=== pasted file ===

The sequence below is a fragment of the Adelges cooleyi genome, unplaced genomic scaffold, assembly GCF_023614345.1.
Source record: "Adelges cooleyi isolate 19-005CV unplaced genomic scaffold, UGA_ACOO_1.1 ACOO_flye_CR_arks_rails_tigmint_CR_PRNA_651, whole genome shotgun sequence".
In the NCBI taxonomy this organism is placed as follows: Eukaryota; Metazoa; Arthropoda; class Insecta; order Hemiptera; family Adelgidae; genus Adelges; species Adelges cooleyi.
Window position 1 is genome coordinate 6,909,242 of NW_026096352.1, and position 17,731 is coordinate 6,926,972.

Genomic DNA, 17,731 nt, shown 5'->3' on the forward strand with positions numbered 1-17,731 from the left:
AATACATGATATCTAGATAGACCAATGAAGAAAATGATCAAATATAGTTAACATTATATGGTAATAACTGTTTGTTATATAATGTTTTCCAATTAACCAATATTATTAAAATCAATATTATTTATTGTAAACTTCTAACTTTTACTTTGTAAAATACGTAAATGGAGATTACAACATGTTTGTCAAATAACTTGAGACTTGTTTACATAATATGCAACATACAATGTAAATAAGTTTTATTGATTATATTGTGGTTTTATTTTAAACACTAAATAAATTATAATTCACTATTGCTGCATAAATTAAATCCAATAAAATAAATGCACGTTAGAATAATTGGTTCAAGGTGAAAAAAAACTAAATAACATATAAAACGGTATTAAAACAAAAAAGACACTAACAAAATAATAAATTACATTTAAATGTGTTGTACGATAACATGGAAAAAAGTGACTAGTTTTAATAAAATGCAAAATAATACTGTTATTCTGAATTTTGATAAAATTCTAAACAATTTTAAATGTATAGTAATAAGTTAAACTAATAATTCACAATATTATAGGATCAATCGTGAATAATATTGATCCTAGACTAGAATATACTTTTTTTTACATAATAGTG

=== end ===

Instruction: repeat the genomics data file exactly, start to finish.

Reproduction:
The sequence below is a fragment of the Adelges cooleyi genome, unplaced genomic scaffold, assembly GCF_023614345.1.
Source record: "Adelges cooleyi isolate 19-005CV unplaced genomic scaffold, UGA_ACOO_1.1 ACOO_flye_CR_arks_rails_tigmint_CR_PRNA_651, whole genome shotgun sequence".
In the NCBI taxonomy this organism is placed as follows: Eukaryota; Metazoa; Arthropoda; class Insecta; order Hemiptera; family Adelgidae; genus Adelges; species Adelges cooleyi.
Window position 1 is genome coordinate 6,909,242 of NW_026096352.1, and position 17,731 is coordinate 6,926,972.

Genomic DNA, 17,731 nt, shown 5'->3' on the forward strand with positions numbered 1-17,731 from the left:
AATACATGATATCTAGATAGACCAATGAAGAAAATGATCAAATATAGTTAACATTATATGGTAATAACTGTTTGTTATATAATGTTTTCCAATTAACCAATATTATTAAAATCAATATTATTTATTGTAAACTTCTAACTTTTACTTTGTAAAATACGTAAATGGAGATTACAACATGTTTGTCAAATAACTTGAGACTTGTTTACATAATATGCAACATACAATGTAAATAAGTTTTATTGATTATATTGTGGTTTTATTTTAAACACTAAATAAATTATAATTCACTATTGCTGCATAAATTAAATCCAATAAAATAAATGCACGTTAGAATAATTGGTTCAAGGTGAAAAAAAACTAAATAACATATAAAACGGTATTAAAACAAAAAAGACACTAACAAAATAATAAATTACATTTAAATGTGTTGTACGATAACATGGAAAAAAGTGACTAGTTTTAATAAAATGCAAAATAATACTGTTATTCTGAATTTTGATAAAATTCTAAACAATTTTAAATGTATAGTAATAAGTTAAACTAATAATTCACAATATTATAGGATCAATCGTGAATAATATTGATCCTAGACTAGAATATACTTTTTTTTACATAATAGTG